the ectoderm of the dorsal portion of the
Rathke pouch
;
these cysts are
considered to be the remnants of the Rathke
pouch that was present during development. The secretory
cells may be involved in producing
melanocyte-stimulating
hormone (MSH)
. These cells are usually lightly stained by
basophilic dye.
THE NEUROHYPOPHYSIS
is derived from the inferior sur-
face of the developing diencephalon. It is considered to be ner-
vous
tissue. It can be divided into the
infundibular stalk
, the
median
eminence
, and the
pars
nervosa
.
1.
The
infundibular stalk
connects the median eminence to the
pars nervosa (±ig. 17-3A,B).
2.
The
median eminence
connects the inferior portion of the hypo-
thalamus to the infundibular stalk of the
neurohypophysis
(±ig. 17-3B). It contains long axons that carry
antidiuretic
hormone (ADH)
and
oxytocin hormone
produced by nuclei
in the hypothalamus. These axons pass through the median
eminence and terminate in the pars nervosa. The median emi-
nence also contains short axons and axon terminal
endings
from the hypothalamus that release neurosecretory hormones
(hypothalamic releasing and inhibiting hormones). These
hormones are transported through the hypophyseal portal
system from the primary capillary plexus to the secondary
capillary plexus, thereby regulating the secretion of the secre-
tory cells in the adenohypophysis.
3.
The
pars nervosa
is the main body of the neurohypophysis
(±igs. 17-3A and 17-6A,B). It contains a fenestrated capil-
lary plexus, pituicytes (glial cells), and axons and axon ter-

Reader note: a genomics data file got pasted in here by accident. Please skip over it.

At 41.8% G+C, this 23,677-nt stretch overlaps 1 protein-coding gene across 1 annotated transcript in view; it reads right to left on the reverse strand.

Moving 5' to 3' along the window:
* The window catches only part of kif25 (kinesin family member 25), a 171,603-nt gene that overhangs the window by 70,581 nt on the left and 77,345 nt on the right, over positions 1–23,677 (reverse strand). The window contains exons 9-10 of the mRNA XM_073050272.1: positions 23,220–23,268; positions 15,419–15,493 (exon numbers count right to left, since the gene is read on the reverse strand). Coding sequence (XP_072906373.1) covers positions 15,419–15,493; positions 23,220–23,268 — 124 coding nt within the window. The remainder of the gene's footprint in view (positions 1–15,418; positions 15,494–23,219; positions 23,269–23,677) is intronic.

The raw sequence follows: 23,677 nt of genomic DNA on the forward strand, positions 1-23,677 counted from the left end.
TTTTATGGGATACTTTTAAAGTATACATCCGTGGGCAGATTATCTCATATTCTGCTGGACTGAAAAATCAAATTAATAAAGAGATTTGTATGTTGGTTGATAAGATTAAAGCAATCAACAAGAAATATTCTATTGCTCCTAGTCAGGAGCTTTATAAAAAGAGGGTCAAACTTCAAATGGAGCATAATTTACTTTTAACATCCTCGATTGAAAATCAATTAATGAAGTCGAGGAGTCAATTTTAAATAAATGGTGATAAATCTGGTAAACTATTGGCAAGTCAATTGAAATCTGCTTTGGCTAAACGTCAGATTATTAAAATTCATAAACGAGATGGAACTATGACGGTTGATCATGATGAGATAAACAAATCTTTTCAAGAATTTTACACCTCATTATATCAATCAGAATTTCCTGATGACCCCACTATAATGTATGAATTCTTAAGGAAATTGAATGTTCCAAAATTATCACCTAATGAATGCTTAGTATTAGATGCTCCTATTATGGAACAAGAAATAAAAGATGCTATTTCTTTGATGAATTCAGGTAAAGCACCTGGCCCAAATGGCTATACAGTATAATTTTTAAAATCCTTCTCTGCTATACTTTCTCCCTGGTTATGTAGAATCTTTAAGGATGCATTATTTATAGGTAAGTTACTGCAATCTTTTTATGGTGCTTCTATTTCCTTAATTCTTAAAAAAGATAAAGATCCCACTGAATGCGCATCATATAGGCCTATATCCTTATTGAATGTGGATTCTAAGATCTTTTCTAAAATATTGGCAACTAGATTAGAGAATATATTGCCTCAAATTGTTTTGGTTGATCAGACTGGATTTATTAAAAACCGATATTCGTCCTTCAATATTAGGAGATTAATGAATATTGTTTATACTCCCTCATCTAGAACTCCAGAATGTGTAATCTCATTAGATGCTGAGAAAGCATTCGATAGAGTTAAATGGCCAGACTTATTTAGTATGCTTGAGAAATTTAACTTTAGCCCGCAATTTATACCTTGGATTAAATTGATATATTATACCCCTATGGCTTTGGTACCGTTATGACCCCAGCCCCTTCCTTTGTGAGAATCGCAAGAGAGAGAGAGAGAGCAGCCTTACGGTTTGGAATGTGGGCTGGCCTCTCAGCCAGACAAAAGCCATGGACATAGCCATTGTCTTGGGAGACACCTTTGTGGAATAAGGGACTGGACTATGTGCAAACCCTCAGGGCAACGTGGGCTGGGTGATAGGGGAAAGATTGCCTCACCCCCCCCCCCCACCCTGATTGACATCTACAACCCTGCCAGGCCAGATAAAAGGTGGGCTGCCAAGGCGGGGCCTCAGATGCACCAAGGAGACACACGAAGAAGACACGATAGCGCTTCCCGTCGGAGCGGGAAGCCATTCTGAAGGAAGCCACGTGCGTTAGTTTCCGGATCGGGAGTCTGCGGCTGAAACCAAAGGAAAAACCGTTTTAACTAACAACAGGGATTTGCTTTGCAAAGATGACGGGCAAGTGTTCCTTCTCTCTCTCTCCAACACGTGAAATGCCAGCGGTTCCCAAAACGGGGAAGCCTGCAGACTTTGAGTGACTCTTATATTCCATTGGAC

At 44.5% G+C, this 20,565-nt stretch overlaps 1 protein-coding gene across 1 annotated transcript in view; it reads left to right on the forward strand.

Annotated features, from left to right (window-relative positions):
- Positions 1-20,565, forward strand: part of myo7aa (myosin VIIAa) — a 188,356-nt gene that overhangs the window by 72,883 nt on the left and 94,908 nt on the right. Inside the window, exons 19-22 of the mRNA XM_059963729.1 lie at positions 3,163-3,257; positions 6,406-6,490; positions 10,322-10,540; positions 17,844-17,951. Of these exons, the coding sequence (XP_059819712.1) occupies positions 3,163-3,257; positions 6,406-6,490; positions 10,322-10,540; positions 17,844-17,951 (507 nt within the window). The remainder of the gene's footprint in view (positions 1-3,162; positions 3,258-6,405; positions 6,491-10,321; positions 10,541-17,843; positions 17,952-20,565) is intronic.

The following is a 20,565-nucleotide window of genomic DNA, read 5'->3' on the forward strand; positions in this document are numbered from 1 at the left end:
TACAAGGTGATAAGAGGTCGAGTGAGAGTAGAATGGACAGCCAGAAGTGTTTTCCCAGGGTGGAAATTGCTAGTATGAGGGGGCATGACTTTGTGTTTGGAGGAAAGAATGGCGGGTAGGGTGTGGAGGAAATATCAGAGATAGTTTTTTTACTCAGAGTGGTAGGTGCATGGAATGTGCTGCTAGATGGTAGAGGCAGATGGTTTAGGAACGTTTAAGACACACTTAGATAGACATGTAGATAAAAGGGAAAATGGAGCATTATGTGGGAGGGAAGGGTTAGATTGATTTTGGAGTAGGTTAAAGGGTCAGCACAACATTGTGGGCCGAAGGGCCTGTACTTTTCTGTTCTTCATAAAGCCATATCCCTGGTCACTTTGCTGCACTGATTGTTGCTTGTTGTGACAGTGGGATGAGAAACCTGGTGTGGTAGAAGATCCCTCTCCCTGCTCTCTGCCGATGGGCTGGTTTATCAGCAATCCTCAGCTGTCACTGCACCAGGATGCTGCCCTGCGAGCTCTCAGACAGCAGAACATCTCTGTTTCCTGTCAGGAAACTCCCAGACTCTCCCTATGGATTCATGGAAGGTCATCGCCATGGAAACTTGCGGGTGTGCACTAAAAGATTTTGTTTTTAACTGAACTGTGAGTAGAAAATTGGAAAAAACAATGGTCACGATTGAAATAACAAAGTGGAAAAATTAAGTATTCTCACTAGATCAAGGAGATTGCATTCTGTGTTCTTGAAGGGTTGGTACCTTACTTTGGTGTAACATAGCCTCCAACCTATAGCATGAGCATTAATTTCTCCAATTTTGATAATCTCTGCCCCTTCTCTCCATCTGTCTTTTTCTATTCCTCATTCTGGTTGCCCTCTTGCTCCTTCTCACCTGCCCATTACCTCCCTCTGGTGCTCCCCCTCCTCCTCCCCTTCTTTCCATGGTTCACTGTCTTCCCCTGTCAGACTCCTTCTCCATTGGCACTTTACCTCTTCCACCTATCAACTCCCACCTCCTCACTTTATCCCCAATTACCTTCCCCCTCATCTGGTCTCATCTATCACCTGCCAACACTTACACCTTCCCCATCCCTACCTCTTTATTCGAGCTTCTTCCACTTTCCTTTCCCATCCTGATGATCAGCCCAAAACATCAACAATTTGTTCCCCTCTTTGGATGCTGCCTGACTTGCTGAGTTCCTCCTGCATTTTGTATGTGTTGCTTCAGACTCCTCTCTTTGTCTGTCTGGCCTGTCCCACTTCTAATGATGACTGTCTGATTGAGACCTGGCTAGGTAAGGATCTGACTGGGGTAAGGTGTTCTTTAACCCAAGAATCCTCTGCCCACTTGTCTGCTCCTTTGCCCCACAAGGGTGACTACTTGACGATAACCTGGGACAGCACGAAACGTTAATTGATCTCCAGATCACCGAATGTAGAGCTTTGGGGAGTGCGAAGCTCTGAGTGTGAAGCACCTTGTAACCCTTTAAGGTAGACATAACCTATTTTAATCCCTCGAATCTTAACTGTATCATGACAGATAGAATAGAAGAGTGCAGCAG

minal endings from neuron cell bodies in the hypothalamus.
Pituicytes
provide support and nutrition to the axons of
the neurons. The enlarged axon terminal endings are F
lled
with neurosecretory granules that are called
Herring bod-
ies
. The neurosecretory hormones released in the pars ner-
vosa include
ADH
or
vasopressin
,
oxytocin hormone
, and
neurophysins
.
Thyroid Gland
The
thyroid gland
has two lobes that are located inferior to the
thyroid cartilage and anterior to the trachea. It contains thyroid
follicles that produce
T
3
and
T
4
, which regulate body metabo-
lism (±ig. 17-8A,B). The
parafollicular cells
located between the
follicles are known as
clear cells (C cells)
and produce
calcitonin
hormone. This hormone is released in response to high blood
calcium and inhibits the activity of the osteoclasts. Calcitonin
is involved in calcium and phosphorus metabolism. It decreases
blood calcium levels and has opposing effects to the parathor-
mone or PTH.
Parathyroid Glands
There are typically four small
parathyroid glands
, most com-
monly lying posterior to the thyroid gland. They consist of
chief
cells
and
oxyphil cells
(±ig. 17-9A,B). Chief cells are hormone-
producing cells that secrete
parathormone
, also called
PTH
.
PTH is released in response to low blood calcium levels and
indirectly promotes the proliferation and activity of osteoclasts,
which remove bone. PTH also inhibits the activity of osteo-
blasts, which help to build up new bone.